Singe vert, Callitriche - Page 3 et proies
-Vallée du fleuve Sénégal, Niokolo Koba
-Green Monkeys-snakes interactions records at the bottom of the page
Voir aussi Page 1 : Burkina Faso ; Page 2 : Sénégal vallée du fleuve; Page 4 : Sénégal Saloum avec Guib harnaché, Colobe bai et Phacochères, en mangrove, mangent crabes (à notre connaissance, les premières images); in the Saloum mangrove, they eat crabs ;
Modifications et ajout d'images en cours. Nous laissons la page accessible pendant sa réorganisation. Merci pour votre indulgence.
Reproduction soumise à l'autorisation des auteurs ou des ayant droit
Sénégal vallée du fleuve Sénégal
Singes verts et tourterelles vineuses Streptopelia vinacea
La chasse aux criquets. Illustration Luong Thanh Minh.
© Gérard Galat & Anh Galat-Luong
Chasse aux criquets #099536 © Gérard Galat-IRD 1988
Chasse aux criquets #099555 © Gérard Galat-IRD 1988
Singes verts et chèvres, zébus, phacochères, serpent, ombrette
et zébus vocalisations #020297 © Gérard Galat-IRD 1995
et zébus vocalisations #020296 © Gérard Galat-IRD 1995
près d'une Ombrette qui collecte de matériaux pour son nid
Sénégal parc national du Niokolo Koba
Green Monkeys-snakes interactions records
- 1976, Senegal. Young green monkeys played (pulling the tail) with colubrid grass-snakes (not Naja) under their mother’s field of view, without showing the least fear reaction, neither by the young, nor by the mother or other adults.
Citation: Galat G., Galat-Luong A., Luong T.M., Nizinski G. 2011. Le journal intime d’un Singe vert face au changement climatique. JePublie. Arcueil. pdf 48p. ISBN 2951053436.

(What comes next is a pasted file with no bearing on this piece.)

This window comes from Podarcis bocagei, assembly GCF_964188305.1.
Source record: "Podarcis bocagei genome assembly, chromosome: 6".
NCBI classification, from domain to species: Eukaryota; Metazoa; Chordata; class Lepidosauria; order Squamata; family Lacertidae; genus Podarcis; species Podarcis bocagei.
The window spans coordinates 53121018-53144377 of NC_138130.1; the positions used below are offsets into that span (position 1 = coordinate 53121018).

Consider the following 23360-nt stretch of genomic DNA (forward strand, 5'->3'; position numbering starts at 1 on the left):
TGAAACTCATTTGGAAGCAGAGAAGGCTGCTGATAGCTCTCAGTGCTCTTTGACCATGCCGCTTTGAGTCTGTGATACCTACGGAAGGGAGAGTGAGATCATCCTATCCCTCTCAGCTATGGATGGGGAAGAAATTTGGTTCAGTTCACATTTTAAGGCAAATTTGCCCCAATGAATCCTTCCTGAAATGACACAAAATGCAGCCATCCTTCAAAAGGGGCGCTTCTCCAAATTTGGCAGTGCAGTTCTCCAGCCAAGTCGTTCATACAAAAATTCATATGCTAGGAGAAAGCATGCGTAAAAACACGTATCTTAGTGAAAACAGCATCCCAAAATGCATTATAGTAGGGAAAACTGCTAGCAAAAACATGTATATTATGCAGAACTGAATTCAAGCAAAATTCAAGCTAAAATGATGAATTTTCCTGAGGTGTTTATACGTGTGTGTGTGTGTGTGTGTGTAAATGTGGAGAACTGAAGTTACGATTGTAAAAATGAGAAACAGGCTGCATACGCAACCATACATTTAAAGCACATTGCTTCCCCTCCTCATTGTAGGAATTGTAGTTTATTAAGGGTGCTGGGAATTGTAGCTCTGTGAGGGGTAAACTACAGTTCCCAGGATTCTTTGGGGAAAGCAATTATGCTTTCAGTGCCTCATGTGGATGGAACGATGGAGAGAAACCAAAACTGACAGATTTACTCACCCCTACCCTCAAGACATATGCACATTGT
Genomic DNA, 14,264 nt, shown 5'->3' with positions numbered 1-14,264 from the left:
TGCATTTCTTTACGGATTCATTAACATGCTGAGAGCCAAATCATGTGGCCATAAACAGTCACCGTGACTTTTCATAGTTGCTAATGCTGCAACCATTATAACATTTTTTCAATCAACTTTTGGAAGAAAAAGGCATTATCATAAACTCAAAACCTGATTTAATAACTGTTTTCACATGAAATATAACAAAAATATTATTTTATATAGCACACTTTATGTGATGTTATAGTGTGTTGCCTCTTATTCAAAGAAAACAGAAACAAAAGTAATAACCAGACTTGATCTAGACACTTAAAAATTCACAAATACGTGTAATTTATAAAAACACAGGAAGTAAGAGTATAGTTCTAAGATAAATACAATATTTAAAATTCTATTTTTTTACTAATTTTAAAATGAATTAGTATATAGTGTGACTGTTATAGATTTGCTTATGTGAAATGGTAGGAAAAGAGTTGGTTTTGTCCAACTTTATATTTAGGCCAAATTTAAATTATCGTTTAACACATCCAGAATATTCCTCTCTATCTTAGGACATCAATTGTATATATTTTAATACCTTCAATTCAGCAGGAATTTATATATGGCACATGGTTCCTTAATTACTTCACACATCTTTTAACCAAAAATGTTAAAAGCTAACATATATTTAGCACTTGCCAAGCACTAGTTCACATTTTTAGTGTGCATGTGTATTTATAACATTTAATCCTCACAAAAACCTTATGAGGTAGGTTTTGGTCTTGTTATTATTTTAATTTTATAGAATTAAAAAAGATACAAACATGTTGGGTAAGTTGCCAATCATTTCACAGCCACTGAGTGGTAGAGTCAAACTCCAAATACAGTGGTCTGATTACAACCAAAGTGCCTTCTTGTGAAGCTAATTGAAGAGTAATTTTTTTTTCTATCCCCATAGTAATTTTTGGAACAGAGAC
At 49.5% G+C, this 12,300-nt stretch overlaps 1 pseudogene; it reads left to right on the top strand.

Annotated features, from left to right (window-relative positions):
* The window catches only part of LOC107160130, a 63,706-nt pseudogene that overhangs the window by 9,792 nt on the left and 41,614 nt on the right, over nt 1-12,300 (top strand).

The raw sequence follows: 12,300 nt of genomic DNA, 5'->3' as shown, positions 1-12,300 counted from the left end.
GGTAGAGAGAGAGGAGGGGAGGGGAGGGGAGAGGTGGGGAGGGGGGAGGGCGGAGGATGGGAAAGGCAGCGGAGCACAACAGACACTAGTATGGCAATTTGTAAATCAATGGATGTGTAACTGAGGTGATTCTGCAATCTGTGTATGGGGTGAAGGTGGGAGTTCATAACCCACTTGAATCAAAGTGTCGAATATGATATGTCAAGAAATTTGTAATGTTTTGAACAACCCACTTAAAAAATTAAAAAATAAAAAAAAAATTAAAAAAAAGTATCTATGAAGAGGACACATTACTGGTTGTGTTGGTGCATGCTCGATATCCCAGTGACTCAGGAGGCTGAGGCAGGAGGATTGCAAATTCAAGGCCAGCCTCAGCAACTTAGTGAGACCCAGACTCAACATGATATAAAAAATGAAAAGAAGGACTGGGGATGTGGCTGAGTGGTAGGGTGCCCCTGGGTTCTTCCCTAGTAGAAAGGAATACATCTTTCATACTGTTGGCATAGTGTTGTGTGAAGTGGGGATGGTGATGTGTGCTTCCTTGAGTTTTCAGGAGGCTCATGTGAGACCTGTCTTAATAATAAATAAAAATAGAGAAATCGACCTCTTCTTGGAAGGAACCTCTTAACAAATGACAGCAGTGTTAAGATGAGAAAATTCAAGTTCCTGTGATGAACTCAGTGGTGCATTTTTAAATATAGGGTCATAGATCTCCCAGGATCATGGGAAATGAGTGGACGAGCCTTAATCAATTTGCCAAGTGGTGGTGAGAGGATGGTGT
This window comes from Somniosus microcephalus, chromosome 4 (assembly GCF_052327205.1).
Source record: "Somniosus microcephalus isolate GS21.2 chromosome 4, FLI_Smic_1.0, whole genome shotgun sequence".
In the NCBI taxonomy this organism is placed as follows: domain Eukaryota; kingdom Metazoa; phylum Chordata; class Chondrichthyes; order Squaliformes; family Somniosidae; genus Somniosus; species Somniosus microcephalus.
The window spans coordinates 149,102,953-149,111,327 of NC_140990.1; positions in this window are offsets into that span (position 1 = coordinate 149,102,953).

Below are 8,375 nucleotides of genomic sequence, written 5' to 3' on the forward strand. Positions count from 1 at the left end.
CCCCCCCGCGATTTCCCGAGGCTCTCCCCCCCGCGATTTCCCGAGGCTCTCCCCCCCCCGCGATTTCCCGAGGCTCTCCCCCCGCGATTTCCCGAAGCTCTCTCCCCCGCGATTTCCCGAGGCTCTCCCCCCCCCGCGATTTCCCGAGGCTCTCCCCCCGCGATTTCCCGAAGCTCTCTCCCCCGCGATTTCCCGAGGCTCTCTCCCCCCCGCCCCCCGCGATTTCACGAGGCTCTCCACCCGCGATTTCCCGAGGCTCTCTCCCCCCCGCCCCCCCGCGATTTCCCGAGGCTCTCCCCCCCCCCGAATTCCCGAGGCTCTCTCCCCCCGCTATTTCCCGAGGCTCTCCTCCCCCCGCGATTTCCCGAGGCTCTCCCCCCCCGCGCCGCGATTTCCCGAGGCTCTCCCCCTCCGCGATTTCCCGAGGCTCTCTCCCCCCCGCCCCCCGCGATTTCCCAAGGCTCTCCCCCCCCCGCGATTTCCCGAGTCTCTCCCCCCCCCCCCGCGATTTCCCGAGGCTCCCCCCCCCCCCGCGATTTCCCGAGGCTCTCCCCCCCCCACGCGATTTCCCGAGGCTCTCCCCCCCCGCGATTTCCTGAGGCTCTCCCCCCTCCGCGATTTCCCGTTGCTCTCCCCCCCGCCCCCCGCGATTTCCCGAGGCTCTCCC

Precisely, in this book, we let our “monkey hero” (a green monkey Chlorocebus sabaeus) “say”, summarizing our observations:
(Google translation from French) “Hazard gradation
I learned to discriminate between several categories of predators, whether they are terrestrial or aerial, dangerous for all or only for the youngest, hunters who need to be outdistanced, hunters on the lookout that to reveal with cries for them to go away, their strategy rendered obsolete. I also know how to recognize the different dogs individually in the neighbourhood and adjust my safety distance to their individual peculiarities: I warn the mothers with children of the arrival of the snarling mastiff, but I am content to push me a few meters in front of the lame old one. When a child plays with a snake, I let it go. The little ones always try to play; it is a way of learning, the other being to imitate those who know. If it had been a poisonous snake, I would have raised the appropriate alarm that would have dissuaded the youngster from pulling the tail of the animal at the same time as I would have instructed the other members of the presence of a dangerous terrestrial animal that should be harassed in a group to make it clear.”
- 1976, Senegal. Contagious alarm chutters and threat alarm like barks as green monkeys Chlorocebus sabaeus detected Naja senegalensis snakes (on the Senegal river bank, much further north than the IUCN map). These vocalizations where specific of ground slow predators hunting on the lookout. In one case, as usual, Gerard was followed by a specific adult female we named “Bou” (Anh was also usually followed by a specific adult male). Seeing a Naja straightened in defensive display, Gerard stopped, freezing. Noticing Gerard’s behaviour, “Bou” stood on his hind legs, noticed the snake, and emitted a call souding like a chutter and like a high-pitched threat alarm call. Some of the other monkeys of the troop checked in our direction, but continued on their way. None came to check what happens.
Adie, F, Galat-Luong, A, Galat, G 1997. Les grands Mammifères du Niokolo-Badiar. FED No 4213/REG & Anh Galat-Luong Eds.
Belancor, Rueil-Malmaison. 100p. ISBN 2-9510534-1-X.
Recommandé par Lonely Planet West Africa Guide 1999.
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